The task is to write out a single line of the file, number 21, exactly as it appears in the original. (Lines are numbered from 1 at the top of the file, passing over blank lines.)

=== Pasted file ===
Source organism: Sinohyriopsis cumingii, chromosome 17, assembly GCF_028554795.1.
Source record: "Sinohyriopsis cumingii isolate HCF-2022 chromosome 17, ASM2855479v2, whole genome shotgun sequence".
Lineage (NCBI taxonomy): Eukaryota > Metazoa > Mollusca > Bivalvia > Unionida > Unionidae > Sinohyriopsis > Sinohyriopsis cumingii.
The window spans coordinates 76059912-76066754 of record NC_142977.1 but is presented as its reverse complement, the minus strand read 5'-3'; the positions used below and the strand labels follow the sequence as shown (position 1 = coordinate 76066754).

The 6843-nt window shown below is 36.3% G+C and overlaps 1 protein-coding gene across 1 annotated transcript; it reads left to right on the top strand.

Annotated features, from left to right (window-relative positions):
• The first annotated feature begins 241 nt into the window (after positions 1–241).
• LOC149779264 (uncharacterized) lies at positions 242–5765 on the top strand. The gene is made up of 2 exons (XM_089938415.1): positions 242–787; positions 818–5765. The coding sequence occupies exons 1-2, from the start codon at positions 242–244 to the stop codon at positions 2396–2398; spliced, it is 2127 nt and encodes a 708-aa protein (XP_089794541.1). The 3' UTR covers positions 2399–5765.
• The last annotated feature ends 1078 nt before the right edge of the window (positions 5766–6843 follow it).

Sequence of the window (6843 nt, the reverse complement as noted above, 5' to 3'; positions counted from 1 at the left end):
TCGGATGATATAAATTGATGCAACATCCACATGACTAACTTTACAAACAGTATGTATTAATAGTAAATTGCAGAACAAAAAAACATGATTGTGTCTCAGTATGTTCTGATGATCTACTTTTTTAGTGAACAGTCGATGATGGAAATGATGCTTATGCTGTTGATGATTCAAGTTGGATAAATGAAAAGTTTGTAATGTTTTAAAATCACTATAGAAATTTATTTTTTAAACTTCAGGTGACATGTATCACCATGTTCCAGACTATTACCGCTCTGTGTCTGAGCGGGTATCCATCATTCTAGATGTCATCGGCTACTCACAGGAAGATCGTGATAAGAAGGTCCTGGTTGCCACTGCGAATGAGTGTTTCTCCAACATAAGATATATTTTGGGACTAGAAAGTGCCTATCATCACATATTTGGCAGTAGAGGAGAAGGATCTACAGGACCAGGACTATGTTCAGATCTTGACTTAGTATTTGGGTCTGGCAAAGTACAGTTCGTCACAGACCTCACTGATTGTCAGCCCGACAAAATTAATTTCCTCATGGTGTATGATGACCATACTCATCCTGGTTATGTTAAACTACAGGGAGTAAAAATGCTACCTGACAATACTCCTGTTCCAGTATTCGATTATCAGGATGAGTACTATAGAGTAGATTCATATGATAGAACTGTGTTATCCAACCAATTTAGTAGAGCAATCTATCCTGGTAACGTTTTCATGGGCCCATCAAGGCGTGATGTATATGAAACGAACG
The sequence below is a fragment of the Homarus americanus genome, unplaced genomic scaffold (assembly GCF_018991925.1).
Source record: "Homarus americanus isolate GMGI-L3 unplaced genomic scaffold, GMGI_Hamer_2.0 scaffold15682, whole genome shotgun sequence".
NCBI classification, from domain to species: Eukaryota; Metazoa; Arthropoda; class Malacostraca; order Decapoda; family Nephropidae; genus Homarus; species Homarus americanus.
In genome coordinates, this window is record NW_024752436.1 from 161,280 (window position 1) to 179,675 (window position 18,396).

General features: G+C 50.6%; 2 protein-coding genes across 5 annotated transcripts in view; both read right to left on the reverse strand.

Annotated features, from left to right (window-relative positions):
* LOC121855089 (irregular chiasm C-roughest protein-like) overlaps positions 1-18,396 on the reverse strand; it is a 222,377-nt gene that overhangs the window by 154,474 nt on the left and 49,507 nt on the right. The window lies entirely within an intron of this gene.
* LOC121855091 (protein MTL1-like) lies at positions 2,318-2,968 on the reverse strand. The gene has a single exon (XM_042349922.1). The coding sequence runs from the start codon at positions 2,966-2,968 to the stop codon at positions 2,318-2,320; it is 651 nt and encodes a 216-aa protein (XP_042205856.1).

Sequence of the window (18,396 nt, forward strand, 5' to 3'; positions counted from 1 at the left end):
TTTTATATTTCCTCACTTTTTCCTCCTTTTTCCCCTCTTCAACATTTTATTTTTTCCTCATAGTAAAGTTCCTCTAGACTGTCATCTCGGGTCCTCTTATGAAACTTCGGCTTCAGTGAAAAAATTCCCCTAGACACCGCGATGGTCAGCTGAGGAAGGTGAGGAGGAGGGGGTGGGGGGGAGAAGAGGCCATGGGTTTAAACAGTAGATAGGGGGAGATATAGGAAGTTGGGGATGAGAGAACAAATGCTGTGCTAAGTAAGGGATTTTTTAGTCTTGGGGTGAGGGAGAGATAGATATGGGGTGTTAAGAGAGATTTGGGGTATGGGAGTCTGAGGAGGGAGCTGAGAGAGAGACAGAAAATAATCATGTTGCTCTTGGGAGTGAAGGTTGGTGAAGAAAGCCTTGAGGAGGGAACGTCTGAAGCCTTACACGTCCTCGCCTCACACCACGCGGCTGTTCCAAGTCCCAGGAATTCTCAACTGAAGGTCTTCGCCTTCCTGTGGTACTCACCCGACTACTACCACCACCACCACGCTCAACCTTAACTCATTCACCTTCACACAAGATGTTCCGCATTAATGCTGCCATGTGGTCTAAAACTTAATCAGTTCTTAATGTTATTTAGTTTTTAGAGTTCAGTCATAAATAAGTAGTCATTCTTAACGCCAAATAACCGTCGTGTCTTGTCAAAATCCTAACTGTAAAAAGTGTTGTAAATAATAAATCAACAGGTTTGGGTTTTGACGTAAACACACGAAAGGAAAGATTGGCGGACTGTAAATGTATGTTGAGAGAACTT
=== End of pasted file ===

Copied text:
TTTTATATTTCCTCACTTTTTCCTCCTTTTTCCCCTCTTCAACATTTTATTTTTTCCTCATAGTAAAGTTCCTCTAGACTGTCATCTCGGGTCCTCTTATGAAACTTCGGCTTCAGTGAAAAAATTCCCCTAGACACCGCGATGGTCAGCTGAGGAAGGTGAGGAGGAGGGGGTGGGGGGGAGAAGAGGCCATGGGTTTAAACAGTAGATAGGGGGAGATATAGGAAGTTGGGGATGAGAGAACAAATGCTGTGCTAAGTAAGGGATTTTTTAGTCTTGGGGTGAGGGAGAGATAGATATGGGGTGTTAAGAGAGATTTGGGGTATGGGAGTCTGAGGAGGGAGCTGAGAGAGAGACAGAAAATAATCATGTTGCTCTTGGGAGTGAAGGTTGGTGAAGAAAGCCTTGAGGAGGGAACGTCTGAAGCCTTACACGTCCTCGCCTCACACCACGCGGCTGTTCCAAGTCCCAGGAATTCTCAACTGAAGGTCTTCGCCTTCCTGTGGTACTCACCCGACTACTACCACCACCACCACGCTCAACCTTAACTCATTCACCTTCACACAAGATGTTCCGCATTAATGCTGCCATGTGGTCTAAAACTTAATCAGTTCTTAATGTTATTTAGTTTTTAGAGTTCAGTCATAAATAAGTAGTCATTCTTAACGCCAAATAACCGTCGTGTCTTGTCAAAATCCTAACTGTAAAAAGTGTTGTAAATAATAAATCAACAGGTTTGGGTTTTGACGTAAACACACGAAAGGAAAGATTGGCGGACTGTAAATGTATGTTGAGAGAACTT